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Centrica shifts focus to North America amid costs concern

SCOTTISH Gas owner Centrica has said rising costs in the North Sea mean it will target investment in North America as it cuts its budget for oil and gas exploration and production by 20%.

The move is another blow for the UK North Sea industry which has seen the likes of US group Chevron and Norway's Statoil put multi-billion pound projects on hold amid rising costs.

Centrica chief executive Sam Laidlaw said there had been "rising unit costs in the North Sea".

He added: "Upstream, we will continue to drive efficiencies and will be increasingly selective in our investments, focusing on the projects that offer the best returns and the lowest political risk."

Mr Laidlaw warned last year that the UK North Sea is becoming more expensive due to ageing infrastructure and declining field sizes at a time when other basins are becoming more attractive.

He said yesterday: "Moving forward, against a backdrop of challenging economics upstream, particularly in the UK North Sea, we will be increasingly selective in our investments, directing capital towards the projects offering the most attractive returns with the lowest political risk."

He added: "With rising costs, in the UK in particular, we are targeting savings to keep unit lifting and other cash production costs flat over the next three years.

"Against this backdrop, we are being increasingly selective in our investment, concentrating on the most attractive opportunities.

"An increasing proportion is expected to be directed towards North America, where we are well placed to benefit from any increase in gas prices."

The company aims to spend £900 million a year over the next three years on gas and oil projects, 20% lower than previously expected.

Mr Laidlaw said this would have a "limited impact" on production in the near term, which he expects to be between 80 and 85 (million barrels of oil equivalent) a year.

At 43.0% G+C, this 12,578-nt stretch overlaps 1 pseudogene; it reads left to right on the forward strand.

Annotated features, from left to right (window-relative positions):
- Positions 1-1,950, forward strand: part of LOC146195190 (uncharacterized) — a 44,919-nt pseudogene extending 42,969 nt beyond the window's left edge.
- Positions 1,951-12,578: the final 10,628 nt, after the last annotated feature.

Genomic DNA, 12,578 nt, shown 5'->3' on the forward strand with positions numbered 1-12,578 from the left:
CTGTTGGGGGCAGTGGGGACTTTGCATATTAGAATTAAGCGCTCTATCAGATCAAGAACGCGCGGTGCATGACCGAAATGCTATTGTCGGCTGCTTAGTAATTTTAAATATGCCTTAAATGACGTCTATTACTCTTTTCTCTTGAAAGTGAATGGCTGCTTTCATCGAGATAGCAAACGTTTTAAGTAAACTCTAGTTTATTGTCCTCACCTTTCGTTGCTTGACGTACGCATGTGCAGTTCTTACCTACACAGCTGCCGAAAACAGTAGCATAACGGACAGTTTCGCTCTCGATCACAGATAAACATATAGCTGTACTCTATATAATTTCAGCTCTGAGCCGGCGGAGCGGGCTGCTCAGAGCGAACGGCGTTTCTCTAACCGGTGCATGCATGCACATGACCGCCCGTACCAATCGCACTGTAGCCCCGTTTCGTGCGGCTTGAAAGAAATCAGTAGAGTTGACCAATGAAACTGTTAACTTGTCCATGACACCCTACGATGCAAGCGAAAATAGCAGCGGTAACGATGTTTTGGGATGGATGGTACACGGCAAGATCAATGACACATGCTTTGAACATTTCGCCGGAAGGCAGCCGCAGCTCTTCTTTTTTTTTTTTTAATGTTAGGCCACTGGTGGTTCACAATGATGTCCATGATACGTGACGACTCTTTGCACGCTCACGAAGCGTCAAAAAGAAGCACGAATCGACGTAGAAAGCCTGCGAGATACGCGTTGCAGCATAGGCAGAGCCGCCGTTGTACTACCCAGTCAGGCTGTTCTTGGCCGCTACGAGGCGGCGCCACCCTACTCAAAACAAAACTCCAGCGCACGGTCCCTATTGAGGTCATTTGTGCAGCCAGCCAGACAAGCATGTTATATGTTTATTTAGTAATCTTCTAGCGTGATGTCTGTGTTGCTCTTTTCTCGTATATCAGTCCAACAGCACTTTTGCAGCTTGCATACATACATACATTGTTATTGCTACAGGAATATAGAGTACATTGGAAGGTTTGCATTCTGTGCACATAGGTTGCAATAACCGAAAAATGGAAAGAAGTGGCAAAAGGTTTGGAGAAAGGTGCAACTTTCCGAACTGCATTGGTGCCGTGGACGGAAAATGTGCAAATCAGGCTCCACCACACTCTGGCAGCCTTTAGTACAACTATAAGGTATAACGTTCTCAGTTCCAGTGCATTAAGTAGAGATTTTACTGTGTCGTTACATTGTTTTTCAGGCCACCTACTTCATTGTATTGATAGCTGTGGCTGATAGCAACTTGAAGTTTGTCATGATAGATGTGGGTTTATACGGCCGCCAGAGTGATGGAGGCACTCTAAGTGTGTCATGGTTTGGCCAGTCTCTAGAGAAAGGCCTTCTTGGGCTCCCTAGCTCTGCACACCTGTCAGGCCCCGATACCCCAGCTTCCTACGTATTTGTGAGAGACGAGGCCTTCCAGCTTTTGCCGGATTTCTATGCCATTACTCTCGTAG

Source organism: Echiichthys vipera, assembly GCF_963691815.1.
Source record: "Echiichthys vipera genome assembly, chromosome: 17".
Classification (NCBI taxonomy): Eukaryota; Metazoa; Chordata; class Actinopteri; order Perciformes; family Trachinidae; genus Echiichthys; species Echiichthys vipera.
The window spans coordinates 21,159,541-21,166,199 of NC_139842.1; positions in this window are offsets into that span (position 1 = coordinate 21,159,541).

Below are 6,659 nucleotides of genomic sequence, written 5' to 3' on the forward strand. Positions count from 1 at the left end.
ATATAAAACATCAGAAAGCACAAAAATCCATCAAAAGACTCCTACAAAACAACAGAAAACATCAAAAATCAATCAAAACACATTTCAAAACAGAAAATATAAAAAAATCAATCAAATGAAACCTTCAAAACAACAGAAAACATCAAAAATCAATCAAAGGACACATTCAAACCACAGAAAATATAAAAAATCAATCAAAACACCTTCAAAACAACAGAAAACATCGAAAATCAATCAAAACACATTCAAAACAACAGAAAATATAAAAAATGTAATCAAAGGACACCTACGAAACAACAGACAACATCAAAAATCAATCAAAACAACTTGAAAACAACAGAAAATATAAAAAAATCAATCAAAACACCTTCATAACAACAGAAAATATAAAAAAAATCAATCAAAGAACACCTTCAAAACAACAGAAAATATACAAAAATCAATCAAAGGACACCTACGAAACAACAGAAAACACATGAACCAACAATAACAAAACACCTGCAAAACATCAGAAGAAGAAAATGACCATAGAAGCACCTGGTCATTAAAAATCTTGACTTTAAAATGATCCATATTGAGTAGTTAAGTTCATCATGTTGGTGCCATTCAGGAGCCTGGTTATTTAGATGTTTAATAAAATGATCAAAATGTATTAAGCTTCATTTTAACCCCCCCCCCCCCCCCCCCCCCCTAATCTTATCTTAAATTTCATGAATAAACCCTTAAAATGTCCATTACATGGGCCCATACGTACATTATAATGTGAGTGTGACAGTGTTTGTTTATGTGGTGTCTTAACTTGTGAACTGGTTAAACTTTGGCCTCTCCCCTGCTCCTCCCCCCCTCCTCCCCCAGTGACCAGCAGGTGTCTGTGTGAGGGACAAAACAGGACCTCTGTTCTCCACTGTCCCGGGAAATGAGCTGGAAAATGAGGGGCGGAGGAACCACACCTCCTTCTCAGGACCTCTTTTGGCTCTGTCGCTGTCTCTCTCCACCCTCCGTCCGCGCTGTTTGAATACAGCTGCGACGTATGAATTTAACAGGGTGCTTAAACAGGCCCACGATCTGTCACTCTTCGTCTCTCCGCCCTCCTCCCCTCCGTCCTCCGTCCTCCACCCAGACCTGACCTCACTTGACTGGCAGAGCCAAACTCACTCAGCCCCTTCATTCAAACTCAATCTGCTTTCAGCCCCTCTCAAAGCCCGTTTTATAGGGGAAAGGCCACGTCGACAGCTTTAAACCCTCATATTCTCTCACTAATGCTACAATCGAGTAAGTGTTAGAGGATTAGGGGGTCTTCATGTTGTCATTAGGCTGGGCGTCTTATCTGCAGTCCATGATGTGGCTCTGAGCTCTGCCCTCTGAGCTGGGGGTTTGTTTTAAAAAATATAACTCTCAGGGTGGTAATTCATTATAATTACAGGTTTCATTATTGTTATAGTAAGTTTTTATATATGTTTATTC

He added: "Our current level of committed capital expenditure in the short to medium term gives us flexibility to consider acquisition opportunities, if the economics are attractive and the assets provide a good fit with our existing portfolio, while potentially divesting non-core assets for value."

Addressing potential purchases, finance director Nick Luff said Centrica was "constantly talking to all major gas suppliers in the world".

Centrica had previously sought to boost its presence in the North Sea as part of a drive to expand its upstream operations.

It snapped up Aberdeen-based Venture Production in a £1.3 billion deal in 2009 and as recently as 2012 bought seven fields in the North Sea in a £246m deal with French oil giant Total.

It has since started selling interests regarded as non-core, including disposing of three packages of North Sea assets towards the end of last year.

Centrica took £318m of post-tax exceptional impairments relating to UK Southern North Sea projects and Canadian gas assets during 2013, financial results revealed yesterday.

In January consultancy Wood Mackenzie reported that capital investment in the UK oil and gas industry last year reached the highest level in real terms since the mid-1970s.

But it warned that a driver had been increased costs and the investment boom experienced by the industry since 2011 is expected to drop off from next year.

The loss of customers coupled with high costs for wholesale gas and transmitting energy led to a 2% drop in Centrica's 2013 adjusted operating profit to £2.7bn, in line with analysts' expectations. Profits at its retail arm British Gas, of which Scottish Gas is a part, fell 6% to £1bn.

Britain's biggest energy supplier lost 362,000 residential customers in 2013, up 60% from 2012, after raising prices just after Labour Party leader Ed Miliband said he would freeze prices if elected.

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